Casey Kotchman is Great Fit for Indians


After months of speculation, the inevitable finally happened this week: the Cleveland Indians agreed to sign free agent first baseman Casey Kotchman.

Kotchman might not be a particularly exciting acquisition—after the $214 million Prince Fielder just got from the Tigers, the Indians spending $3 million on a first baseman doesn’t seem like that big of a deal. Especially since he plays a premium offensive position and his primary source of value is usually his glove.

But in spite of his low profile Kotchman, who turns 29 this month, is exactly what the Indians needed, and this was a great move for the Tribe.

First things first: Kotchman won’t match his production from 2011. Last year, he hit .306/.378/.422 with 10 homers, 48 RBI, and 2.8 fWAR; per wRC+ (125), it was the best offensive year of his career. Not bad for a guy who had come to the Rays’ camp on a minor-league deal.

Unfortunately, Kotchman’s breakout isn’t sustainable. His BABIP last year ballooned to .335, which was the sole driving force behind his bat’s sudden boom—if anything, his plate discipline and power numbers in 2011 were worse than his career norms. Given that his pre-2011 career hit rate was just .268 (he managed a meager .229 mark in 2010) and that his inflated BABIP didn’t correspond with a significant change in his batted-ball profile, it’s hard to see him maintaining his 2011 level of production.

According to our Simple WAR Calculator, Kotchman would have been worth 1.6 fewer wins in 2011 if his .335 BABIP had been replaced with his .280 career mark; that would have made him worth 0.7 WAR. In today’s player market, $3 million for a player of that caliber is a pretty fair deal.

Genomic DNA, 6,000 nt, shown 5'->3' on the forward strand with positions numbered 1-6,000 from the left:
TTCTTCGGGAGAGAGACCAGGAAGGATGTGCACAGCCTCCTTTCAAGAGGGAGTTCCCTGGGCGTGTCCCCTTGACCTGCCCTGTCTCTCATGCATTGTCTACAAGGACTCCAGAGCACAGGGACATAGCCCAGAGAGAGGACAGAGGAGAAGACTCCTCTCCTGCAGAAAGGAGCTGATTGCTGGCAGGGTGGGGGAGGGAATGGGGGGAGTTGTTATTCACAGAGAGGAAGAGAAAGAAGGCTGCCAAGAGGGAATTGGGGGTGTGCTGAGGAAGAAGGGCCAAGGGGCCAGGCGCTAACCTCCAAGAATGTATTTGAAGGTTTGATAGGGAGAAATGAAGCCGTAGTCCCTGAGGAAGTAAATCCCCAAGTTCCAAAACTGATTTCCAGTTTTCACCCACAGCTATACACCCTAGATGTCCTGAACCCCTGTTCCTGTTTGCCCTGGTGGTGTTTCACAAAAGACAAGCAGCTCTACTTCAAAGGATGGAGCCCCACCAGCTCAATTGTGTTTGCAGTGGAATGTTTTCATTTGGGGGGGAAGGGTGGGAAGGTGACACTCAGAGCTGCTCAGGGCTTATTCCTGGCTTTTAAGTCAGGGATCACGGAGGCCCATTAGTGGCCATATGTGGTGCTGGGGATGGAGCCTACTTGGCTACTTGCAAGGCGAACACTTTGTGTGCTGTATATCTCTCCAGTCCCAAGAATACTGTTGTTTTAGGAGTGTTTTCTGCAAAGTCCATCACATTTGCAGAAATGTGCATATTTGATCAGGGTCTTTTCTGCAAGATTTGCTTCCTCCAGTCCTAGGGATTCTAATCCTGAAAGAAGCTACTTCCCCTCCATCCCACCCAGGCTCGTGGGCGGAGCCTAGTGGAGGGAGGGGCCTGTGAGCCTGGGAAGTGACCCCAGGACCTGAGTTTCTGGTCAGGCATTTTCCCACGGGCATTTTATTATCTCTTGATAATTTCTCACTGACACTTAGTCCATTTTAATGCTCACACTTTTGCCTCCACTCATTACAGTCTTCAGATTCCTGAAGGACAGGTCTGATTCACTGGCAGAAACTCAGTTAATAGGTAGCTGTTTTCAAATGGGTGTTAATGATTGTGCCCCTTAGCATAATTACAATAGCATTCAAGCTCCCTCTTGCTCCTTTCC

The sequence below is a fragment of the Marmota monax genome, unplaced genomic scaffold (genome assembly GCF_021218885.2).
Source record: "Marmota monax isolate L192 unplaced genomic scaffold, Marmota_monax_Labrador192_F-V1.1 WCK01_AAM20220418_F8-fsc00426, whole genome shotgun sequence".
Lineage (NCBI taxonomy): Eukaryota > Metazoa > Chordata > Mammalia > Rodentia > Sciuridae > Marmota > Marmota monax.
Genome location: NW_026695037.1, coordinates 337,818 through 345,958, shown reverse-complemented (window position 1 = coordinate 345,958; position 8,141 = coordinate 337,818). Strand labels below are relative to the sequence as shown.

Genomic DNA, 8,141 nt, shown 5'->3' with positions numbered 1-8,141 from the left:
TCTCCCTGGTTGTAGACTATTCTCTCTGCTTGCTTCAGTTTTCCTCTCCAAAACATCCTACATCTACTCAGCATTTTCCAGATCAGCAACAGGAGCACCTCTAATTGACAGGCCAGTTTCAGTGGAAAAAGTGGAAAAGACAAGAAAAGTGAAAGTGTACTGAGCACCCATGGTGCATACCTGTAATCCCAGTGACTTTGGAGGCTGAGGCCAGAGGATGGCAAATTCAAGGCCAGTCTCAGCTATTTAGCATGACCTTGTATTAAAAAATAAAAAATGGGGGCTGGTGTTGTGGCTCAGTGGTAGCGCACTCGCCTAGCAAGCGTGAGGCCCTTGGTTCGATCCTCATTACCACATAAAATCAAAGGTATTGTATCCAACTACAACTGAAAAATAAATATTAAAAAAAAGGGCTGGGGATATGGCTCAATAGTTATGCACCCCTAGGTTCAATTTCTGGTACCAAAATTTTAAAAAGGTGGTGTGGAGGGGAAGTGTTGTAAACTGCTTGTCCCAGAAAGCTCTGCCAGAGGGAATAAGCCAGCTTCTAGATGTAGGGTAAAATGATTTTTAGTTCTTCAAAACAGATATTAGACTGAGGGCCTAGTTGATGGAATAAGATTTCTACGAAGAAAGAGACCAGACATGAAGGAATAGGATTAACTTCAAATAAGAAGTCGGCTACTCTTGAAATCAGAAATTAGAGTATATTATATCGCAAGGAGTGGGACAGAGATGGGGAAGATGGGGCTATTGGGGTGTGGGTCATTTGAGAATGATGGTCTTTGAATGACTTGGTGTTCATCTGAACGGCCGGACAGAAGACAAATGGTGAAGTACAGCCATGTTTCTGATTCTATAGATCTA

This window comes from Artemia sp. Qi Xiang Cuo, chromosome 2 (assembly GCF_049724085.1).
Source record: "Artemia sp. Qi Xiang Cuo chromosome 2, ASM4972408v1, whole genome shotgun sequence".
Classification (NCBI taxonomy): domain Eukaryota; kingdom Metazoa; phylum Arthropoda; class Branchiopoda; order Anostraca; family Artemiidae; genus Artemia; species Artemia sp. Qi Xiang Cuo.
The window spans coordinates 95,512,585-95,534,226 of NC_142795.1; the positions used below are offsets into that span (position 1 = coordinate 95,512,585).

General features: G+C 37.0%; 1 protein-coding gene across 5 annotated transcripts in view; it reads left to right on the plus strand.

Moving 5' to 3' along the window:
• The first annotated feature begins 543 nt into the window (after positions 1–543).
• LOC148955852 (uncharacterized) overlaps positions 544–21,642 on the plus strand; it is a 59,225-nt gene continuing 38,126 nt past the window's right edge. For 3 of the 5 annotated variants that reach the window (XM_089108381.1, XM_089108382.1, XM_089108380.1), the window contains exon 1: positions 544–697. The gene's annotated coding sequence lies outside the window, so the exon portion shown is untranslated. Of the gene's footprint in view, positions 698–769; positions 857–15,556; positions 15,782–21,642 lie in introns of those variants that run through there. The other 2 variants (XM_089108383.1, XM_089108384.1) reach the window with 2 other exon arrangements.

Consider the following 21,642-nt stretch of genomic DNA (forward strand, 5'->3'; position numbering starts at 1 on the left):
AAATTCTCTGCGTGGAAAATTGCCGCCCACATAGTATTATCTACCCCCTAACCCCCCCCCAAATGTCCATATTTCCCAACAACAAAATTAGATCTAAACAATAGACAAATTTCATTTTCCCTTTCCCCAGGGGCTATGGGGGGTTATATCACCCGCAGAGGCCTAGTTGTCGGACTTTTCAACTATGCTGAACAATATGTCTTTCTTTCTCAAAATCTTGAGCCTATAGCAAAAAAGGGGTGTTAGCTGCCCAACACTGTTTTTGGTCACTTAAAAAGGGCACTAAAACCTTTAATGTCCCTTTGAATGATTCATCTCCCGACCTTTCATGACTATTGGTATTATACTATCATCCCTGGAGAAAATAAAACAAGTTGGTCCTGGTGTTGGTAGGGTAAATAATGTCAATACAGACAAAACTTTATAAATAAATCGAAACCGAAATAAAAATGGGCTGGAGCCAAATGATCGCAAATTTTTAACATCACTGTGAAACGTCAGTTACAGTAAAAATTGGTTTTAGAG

And that seems like a skeptical view. Plugging Bill James’ projections for Kotchman into the Simple WAR Calculator and assuming he’s an above-average fielder and a lackluster baserunner, he’d be worth 1.1 wins over 150 games. And even when combining RotoChamp’s skeptical projections with the slight underestimating biases of the calculator, Kotchman projects at 1.4 WAR for a full season.

Consider also that “replacement level” isn’t the standard the Indians are using. Forgetting about new acquisition Russ Canzler for a moment—I think he could be a valuable asset, but it seems as though I’m in the minority there—the incumbent first baseman in Cleveland is Matt LaPorta. He was on pace to be more than a full win below replacement level last year, and depending on which projection system you use he’d probably be about a half-win below replacement in 2012.

Whatever projections you prefer, it’s fair to say Kotchman represents at least one win of improvement over LaPorta—about $5 million worth of production. And it will probably be more like two additional WAR, maybe more. We’re still talking about a below-average first baseman here, but the difference between him and LaPorta is probably similar to the improvement the Tigers will get from replacing Victor Martinez with Prince Fielder.

Finally, Kotchman will fit in in Cleveland because of his solid defense. The Indians have a pitch-to-contact staff that had the highest groundball rate in the league last year; with Derek Lowe now in the fold too, they’ll probably retain that title in 2012. That means infield defense is of the upmost importance in Cleveland. The impacts of infielders’ gloves are magnified behind this staff, so Kotchman’s dexterity in the field matters more to the Tribe than it would to just about any other team.

Kotchman probably isn’t a long-term answer at first. His ceiling pales in comparison to LaPorta’s, and even if LaPorta continues to struggle Kotchman might not be the Tribe’s best choice at first base. And if Indians fans are expecting to see the vintage 2011 model of Kotchman in 2012, they’ll be disappointed. But that doesn’t mean the deal is meaningless.

Albert Pujols he’s not, but for $3 million we just shored up the biggest hole on the team. Great get for Cleveland.

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